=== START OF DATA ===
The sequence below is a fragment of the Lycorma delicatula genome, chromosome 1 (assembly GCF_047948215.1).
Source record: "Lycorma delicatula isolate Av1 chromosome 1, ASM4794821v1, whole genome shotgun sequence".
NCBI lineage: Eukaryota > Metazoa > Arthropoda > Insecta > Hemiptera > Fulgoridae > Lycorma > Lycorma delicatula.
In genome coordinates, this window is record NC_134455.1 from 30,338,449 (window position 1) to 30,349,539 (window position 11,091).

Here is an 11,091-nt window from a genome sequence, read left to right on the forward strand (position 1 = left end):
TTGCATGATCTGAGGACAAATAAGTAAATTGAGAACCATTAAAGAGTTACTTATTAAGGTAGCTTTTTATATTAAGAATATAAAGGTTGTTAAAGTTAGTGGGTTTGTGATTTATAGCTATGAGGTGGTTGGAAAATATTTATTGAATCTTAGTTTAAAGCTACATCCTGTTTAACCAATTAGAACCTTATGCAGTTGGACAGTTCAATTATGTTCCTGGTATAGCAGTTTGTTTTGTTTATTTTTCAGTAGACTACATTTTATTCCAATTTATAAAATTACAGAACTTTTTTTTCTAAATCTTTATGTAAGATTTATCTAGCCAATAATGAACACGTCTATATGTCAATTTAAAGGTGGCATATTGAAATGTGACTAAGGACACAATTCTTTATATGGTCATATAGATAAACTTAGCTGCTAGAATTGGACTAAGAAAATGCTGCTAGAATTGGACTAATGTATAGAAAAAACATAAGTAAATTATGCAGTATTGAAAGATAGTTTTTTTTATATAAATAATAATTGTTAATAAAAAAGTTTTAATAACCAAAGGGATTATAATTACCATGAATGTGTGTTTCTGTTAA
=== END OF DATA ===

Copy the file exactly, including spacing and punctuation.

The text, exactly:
The sequence below is a fragment of the Lycorma delicatula genome, chromosome 1 (assembly GCF_047948215.1).
Source record: "Lycorma delicatula isolate Av1 chromosome 1, ASM4794821v1, whole genome shotgun sequence".
NCBI lineage: Eukaryota > Metazoa > Arthropoda > Insecta > Hemiptera > Fulgoridae > Lycorma > Lycorma delicatula.
In genome coordinates, this window is record NC_134455.1 from 30,338,449 (window position 1) to 30,349,539 (window position 11,091).

Here is an 11,091-nt window from a genome sequence, read left to right on the forward strand (position 1 = left end):
TTGCATGATCTGAGGACAAATAAGTAAATTGAGAACCATTAAAGAGTTACTTATTAAGGTAGCTTTTTATATTAAGAATATAAAGGTTGTTAAAGTTAGTGGGTTTGTGATTTATAGCTATGAGGTGGTTGGAAAATATTTATTGAATCTTAGTTTAAAGCTACATCCTGTTTAACCAATTAGAACCTTATGCAGTTGGACAGTTCAATTATGTTCCTGGTATAGCAGTTTGTTTTGTTTATTTTTCAGTAGACTACATTTTATTCCAATTTATAAAATTACAGAACTTTTTTTTCTAAATCTTTATGTAAGATTTATCTAGCCAATAATGAACACGTCTATATGTCAATTTAAAGGTGGCATATTGAAATGTGACTAAGGACACAATTCTTTATATGGTCATATAGATAAACTTAGCTGCTAGAATTGGACTAAGAAAATGCTGCTAGAATTGGACTAATGTATAGAAAAAACATAAGTAAATTATGCAGTATTGAAAGATAGTTTTTTTTATATAAATAATAATTGTTAATAAAAAAGTTTTAATAACCAAAGGGATTATAATTACCATGAATGTGTGTTTCTGTTAA